Family Law Hub

Wrongful Removal

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  • The daughter and both parents were British citizens. The mother had returned to England with the daughter, telling the father that it was for a short break. The father sought the daughter's summary return to Lanzarote in Spain, where he lived. The mother opposed the application on the grounds that the child objected to returning to Lanzarote, and that there was a grave risk that a return would, as per Article 13(b) of the 1980 Hague Convention, cause physical or psychological harm or otherwise place the child in an intolerable situation. The CAFCASS Officer told the court that the child was very firm in her view that she would not wish to return to Lanzarote without her mother. Mr David Rees QC found that the child was objecting in Hague Convention terms to the return, and he was satisfied that he should exercise the discretion not to return her. Also, if the child returned alone, the father would not be in a position to both support her financially and provide care for her, and thus the objection under Article 13(b) was also made out. The application was dismissed and the child would remain in England and Wales. Judgment, 17/03/2020, free
  • A four-year-old girl with British citizenship had been taken to Egypt, and the court had to determine whether she had been habitually resident in England and Wales before then and thus wrongfully removed, and, if she had not, whether the court had jurisdiction to order her summary return. The father contended that the removal was pursuant to the terms of an order made in Beirut. Both parents were Lebanese nationals, and both were currently in England, the child having been left with family members of the father. The mother had accused the father of domestic violence. MacDonald J was satisfied that the child had been habitually resident in this jurisdiction, and that the court retained jurisdiction under the inherent jurisdiction of the High Court. The daughter was a British citizen and both parents were here and intended to remain here, making this the appropriate forum for determining the welfare issues. Returning the daughter from Egypt would create the best chance of her resuming contact with her mother, and there was no one in Egypt with parental responsibility for her. She should be returned from Egypt. The existence of the Beirut order did not prevent this. Judgment, 17/03/2020, free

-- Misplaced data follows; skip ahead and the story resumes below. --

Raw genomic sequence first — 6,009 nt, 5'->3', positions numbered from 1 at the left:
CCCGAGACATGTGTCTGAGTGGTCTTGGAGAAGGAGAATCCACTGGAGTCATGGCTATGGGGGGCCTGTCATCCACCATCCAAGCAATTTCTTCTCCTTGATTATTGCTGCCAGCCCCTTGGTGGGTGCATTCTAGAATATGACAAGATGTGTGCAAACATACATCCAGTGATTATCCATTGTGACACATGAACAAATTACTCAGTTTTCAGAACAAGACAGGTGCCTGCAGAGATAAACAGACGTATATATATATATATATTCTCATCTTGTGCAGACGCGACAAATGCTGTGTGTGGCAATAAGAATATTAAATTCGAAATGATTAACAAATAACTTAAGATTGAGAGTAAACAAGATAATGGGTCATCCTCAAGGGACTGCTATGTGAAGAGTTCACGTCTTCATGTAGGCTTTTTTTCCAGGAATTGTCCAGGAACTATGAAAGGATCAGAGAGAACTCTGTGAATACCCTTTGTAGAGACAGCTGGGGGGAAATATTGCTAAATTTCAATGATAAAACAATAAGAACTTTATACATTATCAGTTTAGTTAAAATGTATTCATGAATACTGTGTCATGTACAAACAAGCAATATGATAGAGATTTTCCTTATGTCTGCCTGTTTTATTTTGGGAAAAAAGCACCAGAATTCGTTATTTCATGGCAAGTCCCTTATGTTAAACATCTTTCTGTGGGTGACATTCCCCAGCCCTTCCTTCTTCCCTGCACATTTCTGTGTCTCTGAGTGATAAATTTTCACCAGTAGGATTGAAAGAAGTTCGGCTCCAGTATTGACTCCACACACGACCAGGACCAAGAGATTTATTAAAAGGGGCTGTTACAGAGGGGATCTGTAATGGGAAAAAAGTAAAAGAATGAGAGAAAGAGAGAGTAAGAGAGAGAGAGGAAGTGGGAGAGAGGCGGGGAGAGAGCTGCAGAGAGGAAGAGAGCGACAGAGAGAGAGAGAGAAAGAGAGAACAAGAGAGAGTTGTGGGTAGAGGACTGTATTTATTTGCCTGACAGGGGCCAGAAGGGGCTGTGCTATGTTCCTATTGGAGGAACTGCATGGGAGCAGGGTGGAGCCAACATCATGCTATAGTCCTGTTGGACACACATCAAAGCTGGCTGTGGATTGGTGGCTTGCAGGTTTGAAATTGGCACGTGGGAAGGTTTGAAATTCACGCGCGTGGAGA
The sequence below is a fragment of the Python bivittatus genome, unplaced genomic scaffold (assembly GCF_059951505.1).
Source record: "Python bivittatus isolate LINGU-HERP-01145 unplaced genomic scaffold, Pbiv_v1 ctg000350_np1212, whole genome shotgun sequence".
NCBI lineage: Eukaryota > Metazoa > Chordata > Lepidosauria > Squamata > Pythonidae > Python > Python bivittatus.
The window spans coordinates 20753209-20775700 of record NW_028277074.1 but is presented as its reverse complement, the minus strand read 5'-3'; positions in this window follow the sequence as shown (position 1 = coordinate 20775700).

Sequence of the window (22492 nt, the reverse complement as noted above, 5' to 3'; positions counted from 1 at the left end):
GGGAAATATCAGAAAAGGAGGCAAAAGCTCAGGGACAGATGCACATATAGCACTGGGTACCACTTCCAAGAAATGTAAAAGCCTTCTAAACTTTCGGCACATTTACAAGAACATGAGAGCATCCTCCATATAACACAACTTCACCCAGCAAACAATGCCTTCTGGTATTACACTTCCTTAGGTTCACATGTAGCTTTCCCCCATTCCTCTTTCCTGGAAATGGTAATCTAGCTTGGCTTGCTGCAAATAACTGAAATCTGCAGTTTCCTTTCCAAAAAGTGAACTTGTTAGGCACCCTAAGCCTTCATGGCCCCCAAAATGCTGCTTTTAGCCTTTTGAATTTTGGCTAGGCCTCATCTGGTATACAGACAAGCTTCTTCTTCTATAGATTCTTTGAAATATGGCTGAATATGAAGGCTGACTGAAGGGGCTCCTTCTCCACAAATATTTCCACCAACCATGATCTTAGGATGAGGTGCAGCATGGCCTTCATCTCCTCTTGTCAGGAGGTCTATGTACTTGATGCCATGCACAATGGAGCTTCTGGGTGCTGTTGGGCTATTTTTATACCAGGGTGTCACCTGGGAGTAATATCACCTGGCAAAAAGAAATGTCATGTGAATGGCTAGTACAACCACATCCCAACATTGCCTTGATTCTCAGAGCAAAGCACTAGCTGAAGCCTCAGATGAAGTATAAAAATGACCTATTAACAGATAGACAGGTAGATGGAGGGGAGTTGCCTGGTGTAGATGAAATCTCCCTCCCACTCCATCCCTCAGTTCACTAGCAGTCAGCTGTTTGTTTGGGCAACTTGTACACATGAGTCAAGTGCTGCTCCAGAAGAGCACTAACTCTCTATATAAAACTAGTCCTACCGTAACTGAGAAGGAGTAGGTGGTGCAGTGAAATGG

• The father was HH Sheikh Mohammed bin Rashid al Maktoum, Ruler of the Emirate of Dubai and Vice-President and Prime Minister of the United Arab Emirates. The mother was Princess Haya bint Al Hussein, a daughter of the late King Hussein of Jordan. The two children had come to this country with their mother in 2019, and arrangements for contact with the father were being considered. Upon the application of a number of media organisations, the President of the Family Division, Sir Andrew McFarlane, had decided that three judgments in the case should be made public. These included findings of fact that the father had on three occasions ordered and orchestrated the unlawful abduction and forcible return of two of his other children, involving on one occasion an assault at sea by armed commandos. The father had not appealed against the fact-finding judgment, but appealed against the President's decision to lift reporting restrictions. The Court of Appeal (Underhill, Bean and King LJJ) dismissed the appeal. Judgment, 06/03/2020, free
  • An application for the summary return to Zambia of two children of British nationality, brought to England by their South African mother. Zambia had signed the Hague Convention on the civil aspects of international child abduction, but had not been accepted by the United Kingdom as a reciprocating party, and so this was instead decided under the inherent jurisdiction of the High Court. Before the abduction, one child had made allegations of sexual abuse against the father, but unsupervised overnight contact had been required to continue. With this in mind, Holman J was not satisfied that returning the children to Zambia was in their best interests, not without much fuller inquiry and fact finding. The mother had stated that she would not return to Zambia, and the court could not risk the potentially disastrous outcome of the children being returned to an unprotected situation without her. The application was dismissed. Judgment, 12/02/2020, free
  • An application by the father pursuant to the Hague Convention 1980. The child was born in Brazil but the family had subsequently moved to England. The parents had been on an extended visit to Brazil when the mother left with the child, first to the USA and then returning to the UK. The father argued that the child was habitually resident in Brazil and that this was a wrongful removal. Judd J held that, while the family had not yet decided where they would live in the long term, the mother and child were habitually resident in England. Given the mother's long-standing residence in the UK and the plans that she and the father had made, she did not lose her habitual residence during that trip to Brazil. Though the father no doubt felt wrong-footed and insecure when the mother left, the plan to return to England had not changed and he had not revoked his consent to that. The father's applications were dismissed. Judgment, 04/02/2020, free

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